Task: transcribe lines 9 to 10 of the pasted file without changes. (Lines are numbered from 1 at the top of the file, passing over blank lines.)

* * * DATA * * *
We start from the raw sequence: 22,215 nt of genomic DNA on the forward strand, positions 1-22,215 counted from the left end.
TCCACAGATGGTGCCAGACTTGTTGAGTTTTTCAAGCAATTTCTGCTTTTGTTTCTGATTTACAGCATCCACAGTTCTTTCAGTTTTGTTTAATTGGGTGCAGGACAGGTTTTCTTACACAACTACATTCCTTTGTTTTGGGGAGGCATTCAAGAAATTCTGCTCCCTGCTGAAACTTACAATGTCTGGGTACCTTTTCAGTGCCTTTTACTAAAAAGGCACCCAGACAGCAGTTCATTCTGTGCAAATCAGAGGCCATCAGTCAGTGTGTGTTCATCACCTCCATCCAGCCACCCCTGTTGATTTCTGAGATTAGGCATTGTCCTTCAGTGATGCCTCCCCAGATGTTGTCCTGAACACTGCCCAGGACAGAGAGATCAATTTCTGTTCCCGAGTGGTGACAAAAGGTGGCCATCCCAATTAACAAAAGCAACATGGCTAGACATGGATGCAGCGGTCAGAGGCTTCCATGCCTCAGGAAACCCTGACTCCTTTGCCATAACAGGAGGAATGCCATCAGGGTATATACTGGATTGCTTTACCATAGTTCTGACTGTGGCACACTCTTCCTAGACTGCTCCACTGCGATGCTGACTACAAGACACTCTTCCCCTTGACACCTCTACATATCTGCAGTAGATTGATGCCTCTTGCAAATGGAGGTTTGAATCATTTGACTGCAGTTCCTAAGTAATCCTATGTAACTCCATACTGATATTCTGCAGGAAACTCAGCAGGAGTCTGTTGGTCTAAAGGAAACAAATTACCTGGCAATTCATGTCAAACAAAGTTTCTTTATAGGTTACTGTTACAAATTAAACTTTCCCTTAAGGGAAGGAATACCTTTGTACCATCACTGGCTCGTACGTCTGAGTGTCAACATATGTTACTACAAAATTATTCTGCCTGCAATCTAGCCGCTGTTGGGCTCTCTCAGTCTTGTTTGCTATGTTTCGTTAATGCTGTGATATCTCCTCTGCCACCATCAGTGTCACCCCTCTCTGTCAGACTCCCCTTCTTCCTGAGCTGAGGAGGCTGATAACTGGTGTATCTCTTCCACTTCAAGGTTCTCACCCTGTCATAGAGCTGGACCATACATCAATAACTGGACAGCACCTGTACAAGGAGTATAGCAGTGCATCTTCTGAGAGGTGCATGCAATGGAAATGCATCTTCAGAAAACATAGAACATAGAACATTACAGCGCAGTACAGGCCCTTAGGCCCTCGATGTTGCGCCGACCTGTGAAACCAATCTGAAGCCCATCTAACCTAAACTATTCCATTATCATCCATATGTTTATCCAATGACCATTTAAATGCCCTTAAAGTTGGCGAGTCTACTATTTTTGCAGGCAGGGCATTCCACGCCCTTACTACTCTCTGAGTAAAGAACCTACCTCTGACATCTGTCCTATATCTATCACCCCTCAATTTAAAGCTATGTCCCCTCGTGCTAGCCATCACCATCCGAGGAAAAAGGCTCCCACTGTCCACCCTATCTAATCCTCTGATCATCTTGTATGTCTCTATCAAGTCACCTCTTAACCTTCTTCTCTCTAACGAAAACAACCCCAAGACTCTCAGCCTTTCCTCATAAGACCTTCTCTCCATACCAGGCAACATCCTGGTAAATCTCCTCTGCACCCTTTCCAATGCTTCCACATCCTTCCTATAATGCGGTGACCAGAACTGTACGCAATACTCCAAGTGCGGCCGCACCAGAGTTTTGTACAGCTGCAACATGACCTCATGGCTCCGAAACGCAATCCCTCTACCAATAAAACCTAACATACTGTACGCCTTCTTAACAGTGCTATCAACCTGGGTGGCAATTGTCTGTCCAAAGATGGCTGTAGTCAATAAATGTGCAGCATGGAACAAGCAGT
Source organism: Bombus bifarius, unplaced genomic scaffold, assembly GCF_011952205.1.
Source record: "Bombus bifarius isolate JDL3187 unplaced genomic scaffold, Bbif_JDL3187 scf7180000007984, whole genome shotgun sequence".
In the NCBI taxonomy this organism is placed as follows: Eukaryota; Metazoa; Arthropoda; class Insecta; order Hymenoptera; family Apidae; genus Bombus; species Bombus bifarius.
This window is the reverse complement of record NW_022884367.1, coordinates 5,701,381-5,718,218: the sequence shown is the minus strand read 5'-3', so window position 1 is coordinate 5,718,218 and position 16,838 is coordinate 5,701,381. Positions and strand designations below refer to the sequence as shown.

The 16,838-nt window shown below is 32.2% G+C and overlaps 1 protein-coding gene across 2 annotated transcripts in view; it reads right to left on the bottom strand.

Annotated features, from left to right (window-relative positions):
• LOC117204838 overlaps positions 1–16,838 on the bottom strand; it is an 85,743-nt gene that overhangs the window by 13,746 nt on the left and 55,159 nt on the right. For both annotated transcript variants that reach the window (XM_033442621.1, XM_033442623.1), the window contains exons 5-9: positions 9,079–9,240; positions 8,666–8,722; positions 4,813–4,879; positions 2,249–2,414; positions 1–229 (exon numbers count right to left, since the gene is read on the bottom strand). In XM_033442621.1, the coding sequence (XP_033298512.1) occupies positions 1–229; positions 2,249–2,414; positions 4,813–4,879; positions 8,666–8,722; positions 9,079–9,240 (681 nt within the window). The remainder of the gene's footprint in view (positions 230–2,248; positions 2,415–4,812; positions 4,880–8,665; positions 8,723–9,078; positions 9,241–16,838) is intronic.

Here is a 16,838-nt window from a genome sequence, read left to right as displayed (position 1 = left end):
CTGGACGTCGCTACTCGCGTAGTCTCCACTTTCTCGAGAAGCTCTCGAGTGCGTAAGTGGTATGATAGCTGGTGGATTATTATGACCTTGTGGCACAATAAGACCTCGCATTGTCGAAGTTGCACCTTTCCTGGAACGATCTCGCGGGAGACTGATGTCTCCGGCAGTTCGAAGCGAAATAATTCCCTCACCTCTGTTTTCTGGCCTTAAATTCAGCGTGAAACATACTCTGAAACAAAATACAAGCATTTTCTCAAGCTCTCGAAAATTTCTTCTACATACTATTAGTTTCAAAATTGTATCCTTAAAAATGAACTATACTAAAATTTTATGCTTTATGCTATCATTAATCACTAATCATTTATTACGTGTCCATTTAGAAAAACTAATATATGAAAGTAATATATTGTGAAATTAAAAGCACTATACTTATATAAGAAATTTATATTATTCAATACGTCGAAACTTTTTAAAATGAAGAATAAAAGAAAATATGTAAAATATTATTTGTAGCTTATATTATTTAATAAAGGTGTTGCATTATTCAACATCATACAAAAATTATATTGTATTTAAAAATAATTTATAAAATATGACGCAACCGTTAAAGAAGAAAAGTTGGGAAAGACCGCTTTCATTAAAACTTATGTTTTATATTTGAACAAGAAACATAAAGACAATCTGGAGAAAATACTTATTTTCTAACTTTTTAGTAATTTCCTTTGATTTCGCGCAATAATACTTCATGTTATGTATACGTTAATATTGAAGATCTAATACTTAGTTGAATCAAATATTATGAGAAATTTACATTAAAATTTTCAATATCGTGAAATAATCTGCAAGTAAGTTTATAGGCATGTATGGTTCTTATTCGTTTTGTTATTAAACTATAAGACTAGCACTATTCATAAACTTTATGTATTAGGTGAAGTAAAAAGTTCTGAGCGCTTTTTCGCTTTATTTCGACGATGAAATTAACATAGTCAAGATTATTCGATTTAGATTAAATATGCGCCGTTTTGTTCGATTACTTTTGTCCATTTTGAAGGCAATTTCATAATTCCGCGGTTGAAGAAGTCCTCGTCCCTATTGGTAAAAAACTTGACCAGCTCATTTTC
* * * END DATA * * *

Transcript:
• LOC117204838 overlaps positions 1–16,838 on the bottom strand; it is an 85,743-nt gene that overhangs the window by 13,746 nt on the left and 55,159 nt on the right. For both annotated transcript variants that reach the window (XM_033442621.1, XM_033442623.1), the window contains exons 5-9: positions 9,079–9,240; positions 8,666–8,722; positions 4,813–4,879; positions 2,249–2,414; positions 1–229 (exon numbers count right to left, since the gene is read on the bottom strand). In XM_033442621.1, the coding sequence (XP_033298512.1) occupies positions 1–229; positions 2,249–2,414; positions 4,813–4,879; positions 8,666–8,722; positions 9,079–9,240 (681 nt within the window). The remainder of the gene's footprint in view (positions 230–2,248; positions 2,415–4,812; positions 4,880–8,665; positions 8,723–9,078; positions 9,241–16,838) is intronic.

Here is a 16,838-nt window from a genome sequence, read left to right as displayed (position 1 = left end):